Those who have tics that interfere with their social interactions, schoolwork, or job performance may benefit from treatment. Tics are not always eliminated by treatment options, but they can usually be reduced. The following treatments are available:

  • Stress reduction programs
  • Psychotherapy
  • Behavioral therapy, comprehensive behavioral intervention for tics (CBIT)
  • Dopamine blocker medications
  • There are several medications which are used as antipsychotics, such as haloperidol (Haldol), risperidone (Risperdal), aripiprazole (Abilify)
  • Anticonvulsant topiramate (Topamax)
  • Alpha-agonists like clonidine and guanfacine
  • Antipsychotic drugs used to treat ADHD or OCD
  • An injection of botulinum toxin (Botox) paralyzes the muscles in the face

Deep brain stimulation has shown promise for treating Tourette syndrome in recent studies. Electrodes are implanted in the brain during deep brain stimulation surgery. Through the electrodes, electrical signals are sent through the brain to reestablish normal brain activity.

Treatment of this type is helpful for treating Tourette syndrome. Further research is needed to identify the most effective way to target the brain to improve symptoms associated with Tourette syndrome.

Some studies have also shown that cannabis-based medications may be effective for reducing tics. There is limited evidence supporting this claim. Pregnant or nursing women should not take cannabis-based medications. Children and adolescents should not take cannabis-based medications either.

Read: Frontotemporal Dementia


For severe cases of facial tics, like Tourette’s syndrome, there are surgical methods that might help.

Deep brain stimulation is one such method. Electrical currents can be delivered to specific parts of the brain by implanting electrodes, researchers believe, which could decrease tics by regulating brain waves.

Study findings suggest deep brain stimulation may be helpful for treating Tourette’s syndrome symptoms, although more research is still required to determine the best places in the brain to stimulate.

Natural remedies

Natural remedies for facial tics may also be recommended by doctors. These remedies will decrease stress in the person’s life in order to treat tics because stress appears to play a role in their occurrence and persistence.

Activities that relieve stress include:

  • Light exercises
  • Imaginative play
  • Yoga
  • Meditation

People looking to reduce stress and find relief should also try to get a full night’s sleep. Doctors may also recommend counseling.

Read: Mixed Dementia

Difference between facial tics and blepharospasm

“Facial tics” occur when people involuntarily move parts of their face, especially around their eyes and mouth corners. There is usually no sustained movement in these movements. Typically, they do not cause squeezing around the eyes as blepharospasm would.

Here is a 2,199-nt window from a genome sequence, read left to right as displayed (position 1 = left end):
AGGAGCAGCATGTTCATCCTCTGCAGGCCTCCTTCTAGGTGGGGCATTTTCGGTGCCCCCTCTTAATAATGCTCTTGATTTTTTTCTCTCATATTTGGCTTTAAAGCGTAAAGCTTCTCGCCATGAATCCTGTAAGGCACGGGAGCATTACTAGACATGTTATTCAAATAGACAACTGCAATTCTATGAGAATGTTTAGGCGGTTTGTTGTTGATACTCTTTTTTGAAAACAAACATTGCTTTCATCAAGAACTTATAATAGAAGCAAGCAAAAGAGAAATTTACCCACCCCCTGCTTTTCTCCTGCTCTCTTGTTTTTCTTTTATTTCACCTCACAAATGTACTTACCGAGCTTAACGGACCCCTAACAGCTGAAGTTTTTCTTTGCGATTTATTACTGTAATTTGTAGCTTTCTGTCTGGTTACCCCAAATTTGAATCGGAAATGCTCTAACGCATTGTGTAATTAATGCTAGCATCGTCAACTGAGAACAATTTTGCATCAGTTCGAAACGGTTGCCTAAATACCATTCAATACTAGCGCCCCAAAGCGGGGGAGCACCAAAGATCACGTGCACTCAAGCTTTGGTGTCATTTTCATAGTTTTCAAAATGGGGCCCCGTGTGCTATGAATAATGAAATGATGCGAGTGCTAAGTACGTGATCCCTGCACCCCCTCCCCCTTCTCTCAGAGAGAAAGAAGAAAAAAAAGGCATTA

Common facial tics include hemifacial spasms, in which the side of the face contracts very rapidly and abnormally. It can also be associated with facial weakness or Bell’s palsy (a temporary paralysis caused by damage to one of the two facial nerves). Movements are often induced by eating, talking, or whistling. When patients move the lower part of their faces, they experience symptoms in the upper part of their faces.

Involuntary movements of the upper face, tongue, pharynx, jaw, and neck are manifestations of blepharospasm. Usually, these movements are impossible to suppress due to their involuntary nature and inability to be controlled directly by the person.

It is difficult to distinguish between chronic motor tics and blepharospasm, as their appearances often appear similar. It is most likely that disagreements will arise when symptoms are subtle and physical examination findings are similar. It is sometimes helpful to take a history to determine the cause. It is known that botulinum toxin treatment is effective in treating hemifacial spasms and blepharospasms. There is a possibility that facial tics will also respond.

When to see a doctor

Tics often pass on their own as they are transient. Patients who experience tic symptoms that last over a year should consult their doctor.

Those who suffer from severe, persistent, or frequent tics should see their doctor so an accurate diagnosis can be made.

It is not always possible to prevent facial tics, but many do not require treatment and subside on their own.

Patients with persistent tics may benefit from treatments that can help them manage the tic. Individuals who learn stress-relieving techniques or see a therapist may also benefit.

The takeaway

Facial tics are not a sign of a serious medical condition, but they may need to be treated if they are disrupting your life. Consult your physician if you have concerns that you may suffer from a facial tic disorder.